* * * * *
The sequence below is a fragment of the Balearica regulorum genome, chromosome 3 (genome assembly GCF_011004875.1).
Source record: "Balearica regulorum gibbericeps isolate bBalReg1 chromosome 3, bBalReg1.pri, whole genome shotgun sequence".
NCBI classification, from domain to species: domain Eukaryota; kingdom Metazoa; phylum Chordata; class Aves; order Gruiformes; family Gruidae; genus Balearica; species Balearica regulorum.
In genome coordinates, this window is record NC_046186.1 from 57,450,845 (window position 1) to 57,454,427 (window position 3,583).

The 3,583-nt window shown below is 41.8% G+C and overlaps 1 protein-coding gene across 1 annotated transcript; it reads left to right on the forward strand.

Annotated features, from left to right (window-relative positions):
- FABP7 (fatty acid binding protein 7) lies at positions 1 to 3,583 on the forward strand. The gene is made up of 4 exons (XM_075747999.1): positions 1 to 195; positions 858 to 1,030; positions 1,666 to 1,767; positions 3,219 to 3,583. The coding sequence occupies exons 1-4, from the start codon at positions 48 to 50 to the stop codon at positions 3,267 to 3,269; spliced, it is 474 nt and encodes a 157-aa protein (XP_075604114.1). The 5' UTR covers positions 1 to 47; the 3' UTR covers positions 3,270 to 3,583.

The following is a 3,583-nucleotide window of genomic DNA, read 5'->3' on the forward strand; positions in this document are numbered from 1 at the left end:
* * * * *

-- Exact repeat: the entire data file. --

The sequence below is a fragment of the Balearica regulorum genome, chromosome 3 (genome assembly GCF_011004875.1).
Source record: "Balearica regulorum gibbericeps isolate bBalReg1 chromosome 3, bBalReg1.pri, whole genome shotgun sequence".
NCBI classification, from domain to species: domain Eukaryota; kingdom Metazoa; phylum Chordata; class Aves; order Gruiformes; family Gruidae; genus Balearica; species Balearica regulorum.
In genome coordinates, this window is record NC_046186.1 from 57,450,845 (window position 1) to 57,454,427 (window position 3,583).

The 3,583-nt window shown below is 41.8% G+C and overlaps 1 protein-coding gene across 1 annotated transcript; it reads left to right on the forward strand.

Annotated features, from left to right (window-relative positions):
- FABP7 (fatty acid binding protein 7) lies at positions 1 to 3,583 on the forward strand. The gene is made up of 4 exons (XM_075747999.1): positions 1 to 195; positions 858 to 1,030; positions 1,666 to 1,767; positions 3,219 to 3,583. The coding sequence occupies exons 1-4, from the start codon at positions 48 to 50 to the stop codon at positions 3,267 to 3,269; spliced, it is 474 nt and encodes a 157-aa protein (XP_075604114.1). The 5' UTR covers positions 1 to 47; the 3' UTR covers positions 3,270 to 3,583.

The following is a 3,583-nucleotide window of genomic DNA, read 5'->3' on the forward strand; positions in this document are numbered from 1 at the left end: